Queer Collectives in Indian Institutions: A Glimmer of Hope Amidst Systemic Oppression

Queer Collectives aim to make universities a safer place for queer folks. Battling queerphobia and institutional oppression, how far-fetched is the dream?

Universities are a space formulated to constantly assess, critique, and reform the status quo. Queer Collectives have been an extremely important part of campus culture, because not only do they provide a safe space for queer folks, but also amplify their voices in the form of regular initiatives that seek to promote their well being in all spheres of life. Several colleges and universities in India have a functioning Queer Collective in their institution, and DU Beat reached out to their representatives to shed light on the path-breaking work they do, as well as the problems they face that need active solutions.

Queer Collectives Across Delhi

Events including Pride Marches, democratic discussions on queer topics, and documentary screenings seek to champion queer causes organised by various collectives.

We organise Queer Film Festivals and AUD Queer Fest – a series of performances, panel discussions, workshops and interviews that are inherently political in nature, to celebrate queer lives. We regularly hold screenings, community events and open mics. Right now, we’re holding online events in the form of discussions on the current political climate of the world, including the resistance from the fascism of the government, and draconian acts like Trans Bill. We are also fundraising for our community members, who are involved in relief programs to support the vulnerable and marginalised.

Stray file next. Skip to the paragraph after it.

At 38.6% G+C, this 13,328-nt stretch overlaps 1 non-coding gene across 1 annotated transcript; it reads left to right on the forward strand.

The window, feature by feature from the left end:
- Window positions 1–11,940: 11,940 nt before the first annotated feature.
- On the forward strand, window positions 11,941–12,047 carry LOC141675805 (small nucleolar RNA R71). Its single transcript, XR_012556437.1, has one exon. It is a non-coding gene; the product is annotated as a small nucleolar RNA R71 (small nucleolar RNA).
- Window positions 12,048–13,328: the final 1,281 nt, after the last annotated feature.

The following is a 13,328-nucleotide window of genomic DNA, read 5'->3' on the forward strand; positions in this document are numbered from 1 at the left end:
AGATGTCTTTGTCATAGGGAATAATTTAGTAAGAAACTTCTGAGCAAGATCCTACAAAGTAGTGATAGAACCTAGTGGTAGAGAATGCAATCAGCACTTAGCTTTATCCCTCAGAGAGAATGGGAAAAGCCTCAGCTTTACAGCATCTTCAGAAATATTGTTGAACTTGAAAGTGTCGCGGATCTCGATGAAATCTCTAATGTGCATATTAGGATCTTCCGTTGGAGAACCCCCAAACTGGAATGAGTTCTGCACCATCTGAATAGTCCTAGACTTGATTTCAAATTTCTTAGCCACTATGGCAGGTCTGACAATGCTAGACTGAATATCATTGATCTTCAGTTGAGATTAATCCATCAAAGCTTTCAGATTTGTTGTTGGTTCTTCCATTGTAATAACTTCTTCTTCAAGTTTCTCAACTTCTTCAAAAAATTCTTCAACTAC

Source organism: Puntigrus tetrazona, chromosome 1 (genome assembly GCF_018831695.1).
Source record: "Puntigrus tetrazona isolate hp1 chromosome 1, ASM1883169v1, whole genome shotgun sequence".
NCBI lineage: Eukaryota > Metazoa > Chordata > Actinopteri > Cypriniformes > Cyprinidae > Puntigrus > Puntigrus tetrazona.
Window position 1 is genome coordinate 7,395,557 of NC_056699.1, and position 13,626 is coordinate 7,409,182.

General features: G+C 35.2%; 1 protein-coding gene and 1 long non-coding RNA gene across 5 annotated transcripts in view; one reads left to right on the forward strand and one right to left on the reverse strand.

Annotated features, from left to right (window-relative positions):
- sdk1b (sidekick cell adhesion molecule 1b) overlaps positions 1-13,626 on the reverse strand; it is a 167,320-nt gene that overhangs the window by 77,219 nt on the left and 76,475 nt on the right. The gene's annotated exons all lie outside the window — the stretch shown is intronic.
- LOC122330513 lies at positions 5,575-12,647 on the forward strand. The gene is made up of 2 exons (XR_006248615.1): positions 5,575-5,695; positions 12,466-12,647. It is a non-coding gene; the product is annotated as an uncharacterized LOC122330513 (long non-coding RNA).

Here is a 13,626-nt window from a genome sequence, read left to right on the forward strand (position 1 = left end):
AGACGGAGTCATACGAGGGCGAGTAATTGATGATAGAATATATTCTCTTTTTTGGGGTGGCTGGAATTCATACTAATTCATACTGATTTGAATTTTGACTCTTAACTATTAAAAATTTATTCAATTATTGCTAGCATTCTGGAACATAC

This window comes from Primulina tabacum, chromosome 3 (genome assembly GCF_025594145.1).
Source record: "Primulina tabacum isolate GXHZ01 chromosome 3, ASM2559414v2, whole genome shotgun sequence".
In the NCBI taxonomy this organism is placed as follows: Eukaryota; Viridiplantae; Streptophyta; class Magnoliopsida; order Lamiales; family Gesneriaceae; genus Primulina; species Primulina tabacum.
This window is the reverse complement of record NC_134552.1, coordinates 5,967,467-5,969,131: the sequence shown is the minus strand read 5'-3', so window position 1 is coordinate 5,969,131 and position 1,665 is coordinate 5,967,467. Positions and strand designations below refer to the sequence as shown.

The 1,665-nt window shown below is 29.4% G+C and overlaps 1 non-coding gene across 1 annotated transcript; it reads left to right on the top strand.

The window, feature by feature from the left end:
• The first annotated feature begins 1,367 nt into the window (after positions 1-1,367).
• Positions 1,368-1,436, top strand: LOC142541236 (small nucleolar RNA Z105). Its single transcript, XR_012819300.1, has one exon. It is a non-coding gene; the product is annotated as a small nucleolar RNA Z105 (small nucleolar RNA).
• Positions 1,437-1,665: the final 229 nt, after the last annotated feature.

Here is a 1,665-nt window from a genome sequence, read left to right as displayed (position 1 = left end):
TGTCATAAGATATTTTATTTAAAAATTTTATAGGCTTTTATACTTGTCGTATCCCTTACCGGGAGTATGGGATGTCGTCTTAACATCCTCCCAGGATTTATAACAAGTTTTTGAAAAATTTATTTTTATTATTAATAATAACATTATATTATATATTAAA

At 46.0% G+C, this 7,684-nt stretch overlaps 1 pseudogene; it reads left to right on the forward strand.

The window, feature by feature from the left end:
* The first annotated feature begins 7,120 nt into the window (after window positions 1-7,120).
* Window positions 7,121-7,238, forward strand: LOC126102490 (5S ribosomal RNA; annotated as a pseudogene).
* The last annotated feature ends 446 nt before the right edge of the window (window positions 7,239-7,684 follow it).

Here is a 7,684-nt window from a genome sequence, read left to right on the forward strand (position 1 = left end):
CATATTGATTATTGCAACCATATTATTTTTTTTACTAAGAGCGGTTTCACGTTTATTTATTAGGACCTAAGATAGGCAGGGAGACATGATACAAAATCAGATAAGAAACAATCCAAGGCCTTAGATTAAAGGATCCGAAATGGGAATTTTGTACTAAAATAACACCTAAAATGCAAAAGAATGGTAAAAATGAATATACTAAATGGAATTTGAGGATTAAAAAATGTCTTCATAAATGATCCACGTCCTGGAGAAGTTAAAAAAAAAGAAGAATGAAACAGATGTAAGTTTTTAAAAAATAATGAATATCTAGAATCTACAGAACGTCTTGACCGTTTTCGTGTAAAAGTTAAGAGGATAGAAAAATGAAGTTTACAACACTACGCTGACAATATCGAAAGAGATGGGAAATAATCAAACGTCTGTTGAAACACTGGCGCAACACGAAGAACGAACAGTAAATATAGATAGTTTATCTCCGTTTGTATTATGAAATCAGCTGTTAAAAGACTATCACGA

Soumya, representative of AUD Queer Collective

Several student advocacy groups have also taken up the mantle to increase awareness about queer rights.  DU Beat reached out to ReformTheNorm, a student collective founded by students of Jesus and Mary College and Ashoka University.

We here, at Reform The Norm, try to inculcate through our content and work environment, a sentiment of acceptance, love, and understanding. With regards to our position as allies to the LGBTQ+ community, we deem it essential to be operating from a place of equitable representation. We find it imperative to follow the lead of the members of this community in starting conversations and supporting movements of inclusivity and justice. We make sure we’re researching from an in-depth perspective and are not occupying the spaces of the community, rather supporting them.

Pranjya Grover, one of the founders, ReformTheNorm

However, for queer collectives on campus, active support and ally-ship in the form of enthusiastic support, funding, and formalisation on terms set by the members of the collective would mean that they were extended a ‘queer-friendly’ safe space by the administration. Unfortunately, the administration of most colleges have often proved to be detrimental to the progress of the society, in terms of lack of permission for the organisation of events, lack of recognition for efforts, and dismantling the spaces the collectives set out to reclaim.